Thursday, 14 February 2008

Armchair roost-searching

The holy grail of bat-work is finding roosts. Finding and watching feeding or commuting bats is great but the roost sites are the centre of the network of bat activity. More importantly, if we know where roosts are, we can ensure they are safe from disturbance or destruction.

So how do we find new roost sites? Basically, it involves one of three methods, though all three require a great deal of luck!

Method 1 is to seek out commuting bats and attempt to let them lead you to the roost. Great fun, and sometimes very successful, although hard work.

Method 2 is to simply stumble across one. Bat calls from worried householders can bring new roosts to light. Many bat-workers have had someone say casually "Bats? Oh there are hundreds of them in our attic - you should come and see them." A remarkable number of people have bats in their homes, are perfectly happy and don't make any fuss about it.

Method 3 is to carry out a dawn survey: bats tend to swarm around the entrance to their roost for 20-30 minutes just before dawn, so looking for them can be quite effective.

Whichever approach (or approaches) is used, some homework helps provide the best return for time and effort, and this is the ideal time of year to do it. We're lucky to live in an internet age and the web is stuffed with handy resources.

The NBN (National Biodiversity Network) Gateway houses a lot of records of roosting bats in Scotland, though it seems patchier south of the border. Go to, type a species name into the search box and then select the interactive distribution map. This is a handy (though slow) gadget which allows you to navigate your way around the records held. Unless you make special arrangements with data providers, you can only view the records at an accuracy of 100m, but that's a starting point for a roost search. Don't assume a record means that a site is known about. I recently found six local records of Brown Long-eared Bat roosts, which weren't know about in our local bat group. Remember also that an absence of records may mean a shortage of bat-workers, rather than a shortage of bats!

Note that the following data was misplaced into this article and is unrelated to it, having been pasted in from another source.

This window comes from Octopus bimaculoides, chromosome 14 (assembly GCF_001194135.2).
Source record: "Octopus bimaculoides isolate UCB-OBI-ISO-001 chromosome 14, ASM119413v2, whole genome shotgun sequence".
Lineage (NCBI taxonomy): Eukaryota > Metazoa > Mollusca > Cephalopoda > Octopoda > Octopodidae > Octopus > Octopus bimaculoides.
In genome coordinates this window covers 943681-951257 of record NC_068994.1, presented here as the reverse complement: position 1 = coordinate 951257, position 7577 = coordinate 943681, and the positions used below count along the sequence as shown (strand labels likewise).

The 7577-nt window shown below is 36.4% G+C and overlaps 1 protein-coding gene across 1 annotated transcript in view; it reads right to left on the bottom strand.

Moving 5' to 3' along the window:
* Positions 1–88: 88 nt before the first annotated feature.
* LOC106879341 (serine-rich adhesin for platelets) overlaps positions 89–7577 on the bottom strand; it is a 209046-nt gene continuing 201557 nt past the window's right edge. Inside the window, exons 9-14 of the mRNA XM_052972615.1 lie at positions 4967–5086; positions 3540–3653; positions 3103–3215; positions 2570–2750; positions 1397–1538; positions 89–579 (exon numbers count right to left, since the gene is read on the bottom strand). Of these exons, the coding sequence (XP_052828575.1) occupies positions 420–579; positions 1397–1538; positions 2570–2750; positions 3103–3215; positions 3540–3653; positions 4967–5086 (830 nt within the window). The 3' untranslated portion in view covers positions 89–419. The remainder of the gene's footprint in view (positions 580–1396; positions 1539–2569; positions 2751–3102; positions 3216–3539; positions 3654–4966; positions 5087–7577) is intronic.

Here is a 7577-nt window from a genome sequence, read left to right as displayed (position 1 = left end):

Maps are, of course essential for this sort of work. The Ordnance Survey have made their mapping available on-line, as an interactive tool. In my view nothing can ever replace a dog-eared 1:25 000 scale map, complete with coffee-stains and ten years-worth of pencil marks and scribbles, but I have to admit that the Get-a-map service is extremely convenient!

Some bat roosts are found in historical man-made structures: old buildings, bridges, mines, lime kilns etc. The Royal Commission on Ancient and Historical Monuments Scotland (quite a mouthful!) have an on-line database of archaeological site records called CANMORE, which can be searched either manually or via an interactive map. This is similar to the NBN Gateway, but faster. It's a terrific resource, which I've been using recently to search for potential hibernaculum sites, such as world war 2 pill-boxes, disused mineworkings etc. Go to and try a CANMORE search. Even if you don't find a potential roost, you'll be amazed what archeologists have found near where you live!

Once we have a site which may be of interest, what can be done next? Taking a close-up look from the air may help. Windows Live Search offers an interactive satellite photograph service, similar to the well-known Google Earth, but with significantly better coverage. Go to and try zooming in to the site of interest. If your site is in a high definition area, not only can you zoom in close and see what it looks like, you can also get a sense of the surroundings habitats, flyways, foraging potential and so on. It's also a damn good toy just to play with! (I know the photographs of York were taken on a Tuesday because my Mum has her washing on the line!)

Knowing my luck, summer will come along and I'll be too busy to follow up these sites, but at least I will have had a winter bat "fix" and being familiar with these resources often comes in handy with all sorts of fieldwork planning.

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